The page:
To facilitate this process, AWS runs ‘working backwards’ workshops to help SMBs to think about what their customer needs are, and then work backwards from this to conceive and build the solution. Amazon’s working backwards approach is the innovation mechanism behind Amazon Prime, Amazon Kindle, the AWS business, Amazon Echo and Alexa, and Amazon Fresh, and has also been adopted by many startups and SMBs. AWS encourages small business leaders to adopt this customer-centric innovation mechanism to focus on the customer’s needs, clarify customer benefits, and invent and innovate on their behalf.

An example of a small business that pivoted to a customer-centric approach to digital innovation is RPAIR, a small, Essex-based business that sought to digitise the watch and jewellery repair industry. RPAIR participated in AWS’s Digital Innovation Programme for SMBs that helps businesses to innovate customer-first solutions and bring ideas to market faster. RPAIR attended business skills workshops run by AWS to help them understand their customers’ needs, and through this, they identified that customers often struggle to find local repair shops and many repair businesses run a manual system where customers can only discover them and get updates on their repairs by calling or visiting the shop. RPAIR worked closely with Green Custard, an AWS Partner Network company, to develop an app-based platform to address these challenges by simplifying the traditional repair process. The app allows customers to compare different shops and services all in one place and get real-time updates on repairs, and in turn, helps owners of watch and jewellery businesses to move away from their reliance on walk-ins, get more customers and better manage their workflows.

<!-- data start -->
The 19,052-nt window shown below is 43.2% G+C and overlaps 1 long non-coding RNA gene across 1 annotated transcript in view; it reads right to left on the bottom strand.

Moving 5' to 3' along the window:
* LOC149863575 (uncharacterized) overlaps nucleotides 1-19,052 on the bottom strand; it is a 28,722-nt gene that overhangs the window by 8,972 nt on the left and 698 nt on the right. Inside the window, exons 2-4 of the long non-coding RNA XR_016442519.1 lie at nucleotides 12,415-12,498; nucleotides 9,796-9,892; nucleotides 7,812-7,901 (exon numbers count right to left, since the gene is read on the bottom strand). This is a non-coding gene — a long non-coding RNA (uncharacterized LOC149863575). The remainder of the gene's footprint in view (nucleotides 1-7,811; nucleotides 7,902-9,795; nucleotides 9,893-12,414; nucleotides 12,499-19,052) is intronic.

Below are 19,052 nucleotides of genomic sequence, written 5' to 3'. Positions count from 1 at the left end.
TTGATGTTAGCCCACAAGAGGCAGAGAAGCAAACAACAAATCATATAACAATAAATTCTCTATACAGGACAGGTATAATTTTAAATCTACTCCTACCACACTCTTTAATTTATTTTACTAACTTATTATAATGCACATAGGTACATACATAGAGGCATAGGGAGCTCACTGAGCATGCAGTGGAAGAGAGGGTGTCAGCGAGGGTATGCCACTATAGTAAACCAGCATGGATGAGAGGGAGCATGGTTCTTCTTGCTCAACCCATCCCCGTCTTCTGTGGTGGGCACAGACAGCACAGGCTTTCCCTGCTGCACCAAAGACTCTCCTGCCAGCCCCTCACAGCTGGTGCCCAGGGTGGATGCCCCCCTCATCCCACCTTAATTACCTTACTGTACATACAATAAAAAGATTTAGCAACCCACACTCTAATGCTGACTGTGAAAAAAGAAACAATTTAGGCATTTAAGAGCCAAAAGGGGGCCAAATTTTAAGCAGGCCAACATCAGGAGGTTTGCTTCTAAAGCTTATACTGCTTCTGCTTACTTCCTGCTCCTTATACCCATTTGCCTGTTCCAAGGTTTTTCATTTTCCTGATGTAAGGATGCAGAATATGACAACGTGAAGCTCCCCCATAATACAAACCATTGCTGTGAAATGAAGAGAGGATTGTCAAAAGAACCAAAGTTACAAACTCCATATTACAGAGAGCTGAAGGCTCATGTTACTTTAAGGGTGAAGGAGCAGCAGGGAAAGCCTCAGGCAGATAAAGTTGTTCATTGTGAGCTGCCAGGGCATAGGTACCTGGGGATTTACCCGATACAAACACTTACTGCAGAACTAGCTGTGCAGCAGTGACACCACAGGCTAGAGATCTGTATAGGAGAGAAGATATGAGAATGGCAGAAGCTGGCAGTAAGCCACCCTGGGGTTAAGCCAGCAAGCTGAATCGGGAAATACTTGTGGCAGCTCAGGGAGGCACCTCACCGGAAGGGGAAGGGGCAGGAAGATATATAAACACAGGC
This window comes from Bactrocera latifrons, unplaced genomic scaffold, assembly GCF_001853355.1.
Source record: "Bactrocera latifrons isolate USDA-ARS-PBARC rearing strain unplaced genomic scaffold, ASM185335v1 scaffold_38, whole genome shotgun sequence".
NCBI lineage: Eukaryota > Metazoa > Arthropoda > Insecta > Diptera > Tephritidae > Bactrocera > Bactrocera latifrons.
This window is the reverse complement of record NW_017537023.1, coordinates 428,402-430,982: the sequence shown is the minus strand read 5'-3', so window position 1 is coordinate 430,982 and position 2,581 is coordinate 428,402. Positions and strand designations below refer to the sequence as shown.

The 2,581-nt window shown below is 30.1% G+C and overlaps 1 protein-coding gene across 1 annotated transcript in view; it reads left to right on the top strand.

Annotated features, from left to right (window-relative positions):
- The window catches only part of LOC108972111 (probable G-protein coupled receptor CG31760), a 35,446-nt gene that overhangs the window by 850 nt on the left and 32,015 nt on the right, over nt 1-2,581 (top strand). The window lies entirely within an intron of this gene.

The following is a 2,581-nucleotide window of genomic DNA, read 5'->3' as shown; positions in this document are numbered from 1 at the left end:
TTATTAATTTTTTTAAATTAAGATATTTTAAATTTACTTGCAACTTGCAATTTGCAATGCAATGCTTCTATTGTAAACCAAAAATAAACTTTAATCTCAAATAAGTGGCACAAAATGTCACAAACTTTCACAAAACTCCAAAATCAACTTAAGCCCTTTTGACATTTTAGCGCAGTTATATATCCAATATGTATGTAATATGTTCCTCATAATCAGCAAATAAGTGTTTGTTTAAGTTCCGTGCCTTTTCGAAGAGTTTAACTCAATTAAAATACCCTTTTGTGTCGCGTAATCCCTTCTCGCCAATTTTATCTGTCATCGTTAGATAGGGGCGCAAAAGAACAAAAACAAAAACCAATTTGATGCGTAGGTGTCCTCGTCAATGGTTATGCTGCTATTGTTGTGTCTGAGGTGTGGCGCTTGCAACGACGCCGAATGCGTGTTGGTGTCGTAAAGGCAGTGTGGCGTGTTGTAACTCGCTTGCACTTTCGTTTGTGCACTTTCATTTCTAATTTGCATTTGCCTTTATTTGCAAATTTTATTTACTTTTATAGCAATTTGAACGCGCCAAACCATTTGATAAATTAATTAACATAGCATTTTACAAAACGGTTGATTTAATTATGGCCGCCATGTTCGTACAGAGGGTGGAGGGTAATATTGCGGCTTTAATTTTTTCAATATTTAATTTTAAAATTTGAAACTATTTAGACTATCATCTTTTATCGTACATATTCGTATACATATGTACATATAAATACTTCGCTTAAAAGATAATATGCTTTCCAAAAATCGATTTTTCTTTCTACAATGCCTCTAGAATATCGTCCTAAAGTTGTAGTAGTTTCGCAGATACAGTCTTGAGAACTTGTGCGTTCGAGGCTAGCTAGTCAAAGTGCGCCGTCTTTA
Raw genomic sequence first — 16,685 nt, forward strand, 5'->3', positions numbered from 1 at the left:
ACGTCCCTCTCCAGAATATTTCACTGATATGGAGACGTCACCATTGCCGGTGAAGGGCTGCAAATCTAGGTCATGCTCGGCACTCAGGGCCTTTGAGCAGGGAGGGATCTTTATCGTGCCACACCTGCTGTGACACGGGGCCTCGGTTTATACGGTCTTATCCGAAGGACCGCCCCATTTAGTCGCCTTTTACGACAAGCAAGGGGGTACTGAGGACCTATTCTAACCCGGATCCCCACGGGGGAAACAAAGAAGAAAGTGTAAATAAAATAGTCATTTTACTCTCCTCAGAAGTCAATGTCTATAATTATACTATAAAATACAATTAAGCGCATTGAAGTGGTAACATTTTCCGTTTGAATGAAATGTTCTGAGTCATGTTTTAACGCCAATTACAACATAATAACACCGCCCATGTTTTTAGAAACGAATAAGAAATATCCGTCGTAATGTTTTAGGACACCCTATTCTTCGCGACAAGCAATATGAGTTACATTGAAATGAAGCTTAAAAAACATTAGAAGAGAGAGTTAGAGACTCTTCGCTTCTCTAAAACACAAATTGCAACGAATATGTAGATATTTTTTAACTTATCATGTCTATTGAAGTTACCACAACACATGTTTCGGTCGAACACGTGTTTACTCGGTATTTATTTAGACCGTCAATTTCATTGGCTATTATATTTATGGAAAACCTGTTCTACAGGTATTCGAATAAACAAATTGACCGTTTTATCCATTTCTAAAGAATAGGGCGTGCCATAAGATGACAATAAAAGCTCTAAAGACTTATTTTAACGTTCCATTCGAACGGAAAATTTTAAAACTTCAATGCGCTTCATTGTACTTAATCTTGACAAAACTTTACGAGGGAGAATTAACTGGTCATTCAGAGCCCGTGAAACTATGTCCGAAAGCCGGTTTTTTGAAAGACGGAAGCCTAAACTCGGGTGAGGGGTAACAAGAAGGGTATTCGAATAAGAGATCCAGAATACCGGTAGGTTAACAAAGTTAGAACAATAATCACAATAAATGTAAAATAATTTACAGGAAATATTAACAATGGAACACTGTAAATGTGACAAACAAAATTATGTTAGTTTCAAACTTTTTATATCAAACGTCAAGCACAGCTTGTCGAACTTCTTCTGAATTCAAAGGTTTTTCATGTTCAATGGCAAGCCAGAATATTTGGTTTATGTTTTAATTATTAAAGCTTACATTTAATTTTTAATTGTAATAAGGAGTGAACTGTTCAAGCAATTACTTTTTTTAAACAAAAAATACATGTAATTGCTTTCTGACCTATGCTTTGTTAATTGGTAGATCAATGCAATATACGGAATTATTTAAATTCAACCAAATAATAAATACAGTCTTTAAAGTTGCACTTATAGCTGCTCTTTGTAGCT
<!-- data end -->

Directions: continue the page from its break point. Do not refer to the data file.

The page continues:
Other businesses have taken this customer-first approach and incorporated it into their standard practice. For the people development company Insights, the value lay in taking learnings from several AWS working backwards workshops to steer the future direction of new products. The working backwards methodology is now embedded within their product lifecycle internally, and teams are trained to focus on customer centric innovation at all stages.

To build or to buy? That is the question